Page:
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The Yellow Room Conspiracy (James Pibble Mysteries)

3.55  ·  Rating Details ·  113 Ratings  ·  23 Reviews
Gerry Grantworth died mysteriously in the gas-filled Yellow Room at the Vereker family mansion. Gerry had been the passion of Lucy Vereker and the best friend of her lover, Paul. Now, 36 years later, as the two compare accounts of that fatal day, along with war years, sexual liaisons, political scandals and intimate secrets, they will piece together a deadly puzzle.
Paperback, 248 pages
Published June 1st 1995 by Warner Books (NY) (first published 1994)
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Miriam
Feb 17, 2015 Miriam rated it liked it
Shelves: mystery
Nearing the end of their lives, an elderly couple decides to bring up the question they have always avoided: How did you kill Gerry?

Yes, the same question from both Paul and Lucy. Turns out they have each spent decades believing the other to be responsible. But if it wasn't either of them, then...?

I thought this was a very interesting hook, and Dickinson's writing really pulled me in. However, there is a LOT of lead-up before we get anywhere near the meat of the mystery, and although it was nice
...more
Bev
Nov 12, 2011 Bev rated it really liked it  ·  review of another edition
Once upon a time I read a book by Peter Dickinson. I don't know what it was, except that it was a mystery. I don't have the title logged. The only thing I have noted by Peter Dickinson's name is "NO NO NO NO NO NO NO!!!!!!!!!!!!!!!!!!!!!!!!!" One might wonder then why I decided to read The Yellow Room Conspiracy by Dickinson when I found that I needed one more book with word beginning with "Y" for my Monthly Mix-up Mania Challenge book list. After all, there must be lots of other books with a ...more
Ruthie
Feb 17, 2012 Ruthie rated it it was amazing
Peter Dickinson is one of Britain's most celebrated mystery authors, and it shows. In "The Yellow Room Conspiracy" we find a tale as complex and confusing as anything Agatha Christie or Sir. Arthur Conan Doyle ever wrote.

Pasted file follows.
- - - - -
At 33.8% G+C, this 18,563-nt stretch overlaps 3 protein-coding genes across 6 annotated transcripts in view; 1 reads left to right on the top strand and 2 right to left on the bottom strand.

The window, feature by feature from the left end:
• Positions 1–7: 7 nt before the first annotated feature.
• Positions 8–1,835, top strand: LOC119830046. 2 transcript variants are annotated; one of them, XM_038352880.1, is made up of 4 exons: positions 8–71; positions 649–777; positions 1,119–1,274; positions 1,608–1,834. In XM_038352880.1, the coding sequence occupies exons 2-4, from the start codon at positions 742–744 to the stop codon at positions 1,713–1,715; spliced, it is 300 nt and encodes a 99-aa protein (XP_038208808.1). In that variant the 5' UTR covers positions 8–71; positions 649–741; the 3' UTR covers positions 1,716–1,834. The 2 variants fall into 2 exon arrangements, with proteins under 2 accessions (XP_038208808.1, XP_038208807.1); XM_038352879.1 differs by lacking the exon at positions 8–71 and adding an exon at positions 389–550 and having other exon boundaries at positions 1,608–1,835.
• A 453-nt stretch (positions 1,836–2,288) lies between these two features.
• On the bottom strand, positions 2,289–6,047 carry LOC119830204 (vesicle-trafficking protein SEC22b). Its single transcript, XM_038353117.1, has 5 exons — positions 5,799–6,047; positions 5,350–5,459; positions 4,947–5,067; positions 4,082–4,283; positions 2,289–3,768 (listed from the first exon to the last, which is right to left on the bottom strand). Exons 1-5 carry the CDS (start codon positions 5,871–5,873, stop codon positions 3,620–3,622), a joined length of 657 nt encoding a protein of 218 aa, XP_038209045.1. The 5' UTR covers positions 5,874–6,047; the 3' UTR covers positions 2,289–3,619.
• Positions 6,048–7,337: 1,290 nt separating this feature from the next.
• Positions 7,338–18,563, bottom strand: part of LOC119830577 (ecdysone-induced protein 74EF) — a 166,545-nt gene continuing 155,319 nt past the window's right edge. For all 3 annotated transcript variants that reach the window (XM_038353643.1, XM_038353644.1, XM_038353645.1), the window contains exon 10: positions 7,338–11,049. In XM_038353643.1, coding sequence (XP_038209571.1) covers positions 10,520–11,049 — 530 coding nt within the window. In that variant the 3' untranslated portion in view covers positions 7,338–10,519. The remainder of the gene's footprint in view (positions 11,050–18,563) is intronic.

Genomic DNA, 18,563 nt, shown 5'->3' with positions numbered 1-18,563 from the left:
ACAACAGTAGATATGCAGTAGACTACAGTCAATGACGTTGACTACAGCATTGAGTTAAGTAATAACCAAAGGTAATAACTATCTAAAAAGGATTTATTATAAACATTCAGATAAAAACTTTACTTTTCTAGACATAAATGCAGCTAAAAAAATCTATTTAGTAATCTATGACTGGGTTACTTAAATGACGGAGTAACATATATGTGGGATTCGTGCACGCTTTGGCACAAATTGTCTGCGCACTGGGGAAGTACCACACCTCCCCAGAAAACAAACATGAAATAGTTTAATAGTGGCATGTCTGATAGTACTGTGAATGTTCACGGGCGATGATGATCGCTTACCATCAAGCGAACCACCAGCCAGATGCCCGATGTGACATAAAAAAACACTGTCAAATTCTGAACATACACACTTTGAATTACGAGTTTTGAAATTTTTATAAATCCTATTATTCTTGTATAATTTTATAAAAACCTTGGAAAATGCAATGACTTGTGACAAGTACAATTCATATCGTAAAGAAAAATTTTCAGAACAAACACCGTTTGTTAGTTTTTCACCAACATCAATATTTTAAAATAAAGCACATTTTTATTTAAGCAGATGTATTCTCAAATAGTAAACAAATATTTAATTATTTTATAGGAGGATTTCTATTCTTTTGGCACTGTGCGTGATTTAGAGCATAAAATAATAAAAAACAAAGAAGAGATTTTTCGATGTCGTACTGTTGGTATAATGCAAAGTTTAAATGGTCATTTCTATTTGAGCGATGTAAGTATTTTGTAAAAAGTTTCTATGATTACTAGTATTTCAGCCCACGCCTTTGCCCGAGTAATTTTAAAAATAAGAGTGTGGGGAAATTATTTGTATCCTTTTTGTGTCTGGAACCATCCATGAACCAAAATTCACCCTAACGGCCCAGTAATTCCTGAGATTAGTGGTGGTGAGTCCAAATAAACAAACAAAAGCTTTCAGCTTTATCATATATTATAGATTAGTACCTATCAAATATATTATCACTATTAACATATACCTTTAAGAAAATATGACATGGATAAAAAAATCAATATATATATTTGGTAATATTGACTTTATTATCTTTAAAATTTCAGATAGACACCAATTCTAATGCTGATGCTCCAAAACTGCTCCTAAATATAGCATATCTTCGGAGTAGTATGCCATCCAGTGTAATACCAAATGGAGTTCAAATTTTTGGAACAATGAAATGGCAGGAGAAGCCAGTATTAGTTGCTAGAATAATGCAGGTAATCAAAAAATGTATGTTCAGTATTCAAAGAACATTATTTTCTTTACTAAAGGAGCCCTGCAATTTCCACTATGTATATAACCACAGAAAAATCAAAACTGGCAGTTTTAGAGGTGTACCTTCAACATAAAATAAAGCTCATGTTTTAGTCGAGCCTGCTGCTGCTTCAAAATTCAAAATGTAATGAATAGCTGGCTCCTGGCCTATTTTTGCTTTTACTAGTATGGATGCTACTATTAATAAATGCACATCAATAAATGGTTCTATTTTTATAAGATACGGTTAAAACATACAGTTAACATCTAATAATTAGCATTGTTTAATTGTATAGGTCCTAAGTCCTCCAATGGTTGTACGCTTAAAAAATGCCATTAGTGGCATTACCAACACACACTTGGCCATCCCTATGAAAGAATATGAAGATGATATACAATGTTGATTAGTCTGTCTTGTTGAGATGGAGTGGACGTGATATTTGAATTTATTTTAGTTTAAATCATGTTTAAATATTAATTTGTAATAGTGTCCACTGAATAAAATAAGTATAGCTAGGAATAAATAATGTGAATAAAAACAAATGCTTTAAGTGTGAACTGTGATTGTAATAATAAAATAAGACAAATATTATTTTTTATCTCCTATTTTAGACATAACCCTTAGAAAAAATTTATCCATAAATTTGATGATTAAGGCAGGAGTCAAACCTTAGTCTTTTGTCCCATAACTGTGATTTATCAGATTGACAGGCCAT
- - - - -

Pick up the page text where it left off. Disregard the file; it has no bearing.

This mystery is written in the form of a memoir written by two of the main characters in the mystery. Through their notes about the events we learn that Paul and Lucy are now elderly. Lucy is rapidly succumbing to a disease that sounds a lot like Parkinson's, although it's neve
...more
Nancy Oakes
"The Yellow Room Conspiracy" begins in 1992, after a radio program has a quiz show that features what was known as "The Seddon Affair" in 1956. Paul Ackerley hears the show while working in his garden and promptly breaks the radio. Lucy (Vereker) Seddon, his companion is suffering from a terminal disease, and asks Paul to marry her. She also asks him to tell her how he managed to kill Gerry Grantworth years ago, considering that the door to the room he was in was locked, at which point he tells ...more
Cat.
Nov 09, 2013 Cat. rated it it was amazing  ·  review of another edition
I always forget how much I love Peter Dickinson, which is one reason I (mostly subconsciously) don't read him back-to-back. His stories are just all of a piece and consistently good. They transport me, usually to another time, certainly to another place.

In this book, the transportation is back to the years surrounding World War II, up to about 1955. For those of us born well after the war, and in another place, it is sometimes hard to remember what a watershed the war years were, how much chang
...more
Alison
Feb 15, 2012 Alison rated it liked it
I'd read this before, and completely forgot how it ended, since I have an excellent ability for forgetting murder mysteries. It's a good story, but it's rather annoyingly told, in a back-and-forth manner that relies on diary-memories of two of the people implicated in what is, essentially, a spy-murder-mystery. It's like a John Le Carré told rather sloppily by the protagonists, rather than by the omniscient narrator. I say 'sloppily' because that's how people remember; they aren't going to tell ...more
Tony
Dec 10, 2014 Tony rated it it was ok
THE YELLOW ROOM CONSPIRACY. (1994). Peter Dickinson. **.
If this had been the first novel by Dickinson that I tried to read, there would never have been another one. The plot is obscured by changes in the identity of the speaker and shifts in the time references from which they speak. It involves a relationship between a man and a woman – once lovers – each of whom thinks that the other had committed murder. In a kind of diary form, each one writes his/her part of the story based on their recolle
...more
Jenny
Jun 28, 2011 Jenny rated it really liked it
This book was very compelling although I'm not sure why I liked it so much. I liked that the viewpoints alternated between Lucy and Paul (I rather liked Lucy's chapters). The ending I have more of a beef with. I'm not sure what this book was meant to be: mystery? character study? a sports review of cricket (which I didn't much follow AT ALL)? It seems like it was meant to show one man's struggle with staying true to himself and why was it such a mystery about the murder? DUH.